I envy the people of Alubijid. They have an archaeological site declared as an ancient settlement by archaeologist Leee Anthony Neri, and the mayor of Alubijid has expressed plans to have the lot purchased by the local government so that it can be preserved and protected.
The archaeological settlement site is in Calumat. I have not been to the place, but online reports state humans had lived there in 3,000 BC. Rappler and Gold Star Daily have published photos of a clay pottery sherd and a stone tool. Obsidian flakes, and a bowl apparently from what is now Vietnam, have also been discovered on a hill with a 360-degree view.
There is also a hill in the Huluga archaeological site in Cagayan de Oro with a similar feature. I called it Stegodon Hill because a resident claimed someone found elephant tusks in the area. I named another one Obsidian Hill because of the proliferation of this volcanic glass, but in this same place, we have also found clay pottery sherds with incised designs similar to those in Alubijid. We also collected Chinese pottery sherds, chert flakes, a metal tip of a whale harpoon, and a Spanish Maravedis coin. Many years earlier, a team from Xavier University had discovered caves in Huluga containing human bones, beads, and tools.
Atty. Manuel "Maning" Ravanera (left) speaks during the hearing on the damaged Huluga archaeological site. Right is Sabdullah Abubacar, director of the Environmental Management Bureau (EMB) of Region 10. Abubacar found out that the road-and-bridge project that cut through the Huluga archaeological site had an Environmental Compliance Certificate (ECC), but it had no Environmental Impact Assessment (EIA) and Archaeological Impact Assessment (AIA).
During one of our visits to Huluga around 2004, I found an unusual stone later described by the late Dr. Erlinda Burton as a meteorite. I wondered from what region in space it came from, and how it found its way along a grassy footpath, and eventually in my palm.
These were not all. Huluga has an ancient garbage site, a midden, containing animal bones, including that of a wild boar, and shells. In 2009, as I mentioned in my previous column, prehistoric human bones belonging to 52 women, men, and a child were discovered in a grave site in Huluga, proving that Huluga is an archaeological settlement.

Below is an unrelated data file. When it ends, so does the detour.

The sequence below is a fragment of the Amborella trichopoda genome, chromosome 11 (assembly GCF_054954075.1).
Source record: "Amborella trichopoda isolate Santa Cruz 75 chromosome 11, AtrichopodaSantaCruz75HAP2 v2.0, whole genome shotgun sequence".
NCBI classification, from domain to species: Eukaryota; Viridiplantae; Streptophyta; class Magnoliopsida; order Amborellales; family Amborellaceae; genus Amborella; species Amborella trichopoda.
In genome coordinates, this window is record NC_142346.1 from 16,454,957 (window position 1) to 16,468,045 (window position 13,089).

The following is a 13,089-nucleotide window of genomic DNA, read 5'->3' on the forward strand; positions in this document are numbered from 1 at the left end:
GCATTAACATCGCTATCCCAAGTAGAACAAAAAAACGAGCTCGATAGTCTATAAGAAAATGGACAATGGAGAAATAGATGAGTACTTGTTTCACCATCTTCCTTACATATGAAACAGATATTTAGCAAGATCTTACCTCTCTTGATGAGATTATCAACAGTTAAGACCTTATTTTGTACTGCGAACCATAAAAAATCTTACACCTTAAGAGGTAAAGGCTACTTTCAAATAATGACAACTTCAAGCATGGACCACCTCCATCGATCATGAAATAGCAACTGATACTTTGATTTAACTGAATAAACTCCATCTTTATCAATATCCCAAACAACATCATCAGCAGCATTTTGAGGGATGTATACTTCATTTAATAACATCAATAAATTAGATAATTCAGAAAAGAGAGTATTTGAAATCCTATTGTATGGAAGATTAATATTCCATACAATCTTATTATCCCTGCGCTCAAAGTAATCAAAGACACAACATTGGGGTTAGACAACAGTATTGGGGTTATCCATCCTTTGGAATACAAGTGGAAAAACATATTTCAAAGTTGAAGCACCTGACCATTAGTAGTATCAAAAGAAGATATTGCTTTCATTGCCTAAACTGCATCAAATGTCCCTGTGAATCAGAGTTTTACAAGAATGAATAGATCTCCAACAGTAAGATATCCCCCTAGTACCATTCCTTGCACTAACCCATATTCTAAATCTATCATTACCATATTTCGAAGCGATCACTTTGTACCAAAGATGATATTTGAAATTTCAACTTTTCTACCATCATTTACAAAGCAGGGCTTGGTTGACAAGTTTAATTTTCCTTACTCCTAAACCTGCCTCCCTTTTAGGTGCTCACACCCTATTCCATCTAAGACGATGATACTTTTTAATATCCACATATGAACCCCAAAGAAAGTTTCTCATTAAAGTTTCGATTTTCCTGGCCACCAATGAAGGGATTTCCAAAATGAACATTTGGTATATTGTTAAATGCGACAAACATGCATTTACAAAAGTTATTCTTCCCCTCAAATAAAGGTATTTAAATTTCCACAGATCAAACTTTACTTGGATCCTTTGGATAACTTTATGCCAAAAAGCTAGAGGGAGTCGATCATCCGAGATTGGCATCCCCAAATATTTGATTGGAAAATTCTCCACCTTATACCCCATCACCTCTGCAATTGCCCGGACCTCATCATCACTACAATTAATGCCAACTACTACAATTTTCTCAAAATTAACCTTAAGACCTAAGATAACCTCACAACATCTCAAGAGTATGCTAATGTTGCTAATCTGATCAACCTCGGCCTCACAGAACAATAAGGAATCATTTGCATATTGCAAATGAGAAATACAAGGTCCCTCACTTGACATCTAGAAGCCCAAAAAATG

Even before the discovery of the grave, Burton had recommended the preservation of Huluga, convinced that it is a settlement site (like Calumat). She, her assistant Lourd Ostique and I even went to Camp Evangelista (4th Infantry Division) to request Maj. Gen. Cristolito Balaoing to put guards in Huluga. Burton wanted a two-kilometer radius in Huluga protected. I believe she also wrote to the National Museum about this idea.
Lourd Ostique, Maj. Gen. Cristolito Balaoing, and Dr. Erlinda M. Burton.
But no one from the government heeded her advice. Despite protests from the Heritage Conservation Advocates (HCA), which she was president, former mayor Vicente Emano ordered his contractor UKC Builders, Inc. to bulldoze Obsidian Hill to give way to a road-and-bridge project. (One of the owners of the hill is councilor Edna Dahino.)
The city historical and cultural commission, the group that is supposed to be concerned about Huluga and other heritage sites, did not lift a finger to stop this desecration. One of its members, Nanette Roa, who has the gall to run for councilor today, said Huluga was not damaged at all, despite the scattering of pottery sherds on the road. Later, she said Huluga was only a "camp-like" area. She was quoting a dubious archaeological report by a team from the Archaeological Studies Program (ASP).
With the help of Atty. Manuel Ravanera, HCA filed an administrative case against Emano and UKC before the Environmental Management Bureau (EMB) of Region 10. EMB found out that Emano's project had an
Environmental Compliance Certificate (ECC) without an Environmental Impact Assessment (EIA) and Archaeological Impact Assessment (AIA).
On August 15, 2003, Sabdullah Abubacar, the director of EMB-Region 10 at that time, issued a 13-page decision containing three orders to Emano: Pay P50,000 to the government for violating ECC Condition No. 3; Request the National Museum to perform rescue or salvage archaeology in Huluga; Place markers in Huluga. [See final EMB decision dated September 16, 2003.]
But Emano never complied to these orders. He died on May 7, 2019, the same day several news sites, including Rappler, published the archaeological discovery in Alubijid.
Cagayan de Oro is rich in cultural history, indeed. The tragedy is its government -- not a team of foreign mercenaries -- laid siege on its own heritage site. Two members of native founding families also participated in this attack, and even now have not done anything to preserve and protect the land of their ancestors.